If you live in an area that gets significant snow during the winter months, you might have cause to wonder about the snow load on roof. The weight of snow that a roof can handle is called the snow load. Several factors affect a roof’s ability to handle snow including the pitch, the amount of bracing in the roof and the distribution of the load.
The steeper the pitch, the less likely the roof is to collapse under the weight because the snow slides off quickly. Areas that get a lot of snow have steeply pitched roofs, although porch roofs and additions are sometimes flatter. This can be a problem when snow gives way higher up and falls onto a shallower roof, especially if the rafters are not braced.
Properly constructed roof trusses have collar ties that go across the face of one rafter to another. Unfortunately, homeowners or inexperienced contractors sometimes remove the collar ties to get more headroom into an attic space. This weakens the roof structure and lessens the snow load on the roof.
With all of those problems, why don’t more roofs collapse during a heavy snowfall? Three factors work together to protect a roof. The first is that rafters have a certain amount of give to them, which allows them to bend under a load. Bending doesn’t sound good, but when combined with the roof sheathing, the load is distributed over a larger area. Finally, the snow doesn’t stay there for very long. The wind blows it off the roof, it melts or it is removed before the roof is in danger.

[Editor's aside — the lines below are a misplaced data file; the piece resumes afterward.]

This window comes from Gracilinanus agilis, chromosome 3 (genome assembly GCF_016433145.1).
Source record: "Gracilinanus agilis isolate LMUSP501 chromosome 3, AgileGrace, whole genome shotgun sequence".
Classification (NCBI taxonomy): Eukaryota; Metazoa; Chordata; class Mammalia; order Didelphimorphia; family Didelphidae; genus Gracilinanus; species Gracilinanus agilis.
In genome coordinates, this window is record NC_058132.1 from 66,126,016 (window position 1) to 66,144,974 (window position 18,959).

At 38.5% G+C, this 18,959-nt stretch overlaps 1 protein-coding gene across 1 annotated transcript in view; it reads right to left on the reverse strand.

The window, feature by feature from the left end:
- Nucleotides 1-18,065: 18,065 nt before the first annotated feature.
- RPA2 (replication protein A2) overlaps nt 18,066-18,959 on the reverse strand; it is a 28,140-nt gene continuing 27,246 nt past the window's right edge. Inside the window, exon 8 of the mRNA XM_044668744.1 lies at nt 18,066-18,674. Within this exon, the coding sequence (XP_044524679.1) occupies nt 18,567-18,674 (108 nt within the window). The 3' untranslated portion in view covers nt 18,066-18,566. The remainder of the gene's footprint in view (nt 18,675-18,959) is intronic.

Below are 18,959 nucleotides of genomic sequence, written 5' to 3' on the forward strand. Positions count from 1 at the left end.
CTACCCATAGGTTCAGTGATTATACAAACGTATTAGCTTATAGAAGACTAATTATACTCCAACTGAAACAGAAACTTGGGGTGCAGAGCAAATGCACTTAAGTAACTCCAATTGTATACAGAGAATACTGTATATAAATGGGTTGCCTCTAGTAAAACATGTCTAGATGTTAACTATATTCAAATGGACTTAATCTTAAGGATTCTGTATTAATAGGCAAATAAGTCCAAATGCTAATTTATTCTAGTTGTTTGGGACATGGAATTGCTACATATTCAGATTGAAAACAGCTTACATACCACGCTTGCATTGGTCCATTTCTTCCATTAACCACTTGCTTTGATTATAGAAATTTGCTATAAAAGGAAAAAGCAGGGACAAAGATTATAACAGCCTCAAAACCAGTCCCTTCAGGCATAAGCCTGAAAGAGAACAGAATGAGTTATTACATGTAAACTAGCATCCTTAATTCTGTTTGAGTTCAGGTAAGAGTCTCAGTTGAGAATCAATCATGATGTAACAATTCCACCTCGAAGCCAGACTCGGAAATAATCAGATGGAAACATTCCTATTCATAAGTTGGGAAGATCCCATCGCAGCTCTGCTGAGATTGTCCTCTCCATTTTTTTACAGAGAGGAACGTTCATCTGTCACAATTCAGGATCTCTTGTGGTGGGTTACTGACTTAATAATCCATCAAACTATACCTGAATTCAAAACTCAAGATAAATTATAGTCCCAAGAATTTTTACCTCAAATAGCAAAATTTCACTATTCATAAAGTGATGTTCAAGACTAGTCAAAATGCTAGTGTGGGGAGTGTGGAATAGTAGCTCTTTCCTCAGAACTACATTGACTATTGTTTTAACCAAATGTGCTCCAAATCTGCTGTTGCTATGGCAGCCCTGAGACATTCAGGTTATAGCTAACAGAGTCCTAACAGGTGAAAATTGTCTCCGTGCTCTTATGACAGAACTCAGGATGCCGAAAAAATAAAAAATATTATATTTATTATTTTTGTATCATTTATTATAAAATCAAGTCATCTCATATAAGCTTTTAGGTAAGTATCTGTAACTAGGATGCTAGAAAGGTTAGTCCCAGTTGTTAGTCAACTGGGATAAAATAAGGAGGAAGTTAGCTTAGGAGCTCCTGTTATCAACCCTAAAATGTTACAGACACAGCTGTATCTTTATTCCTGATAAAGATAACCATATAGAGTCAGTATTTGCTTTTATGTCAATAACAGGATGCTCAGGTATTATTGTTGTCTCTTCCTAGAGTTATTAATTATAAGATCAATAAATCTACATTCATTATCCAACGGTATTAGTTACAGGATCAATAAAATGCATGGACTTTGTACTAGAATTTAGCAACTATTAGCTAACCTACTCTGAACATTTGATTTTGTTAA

A tool called a roof rake is very helpful for clearing piled up snow from a roof. It looks like a shovel with a bent handle and sections can be added to allow you to remove the snow without going onto the roof.
Don’t take chances with your roof. Make sure it is well-constructed and safe.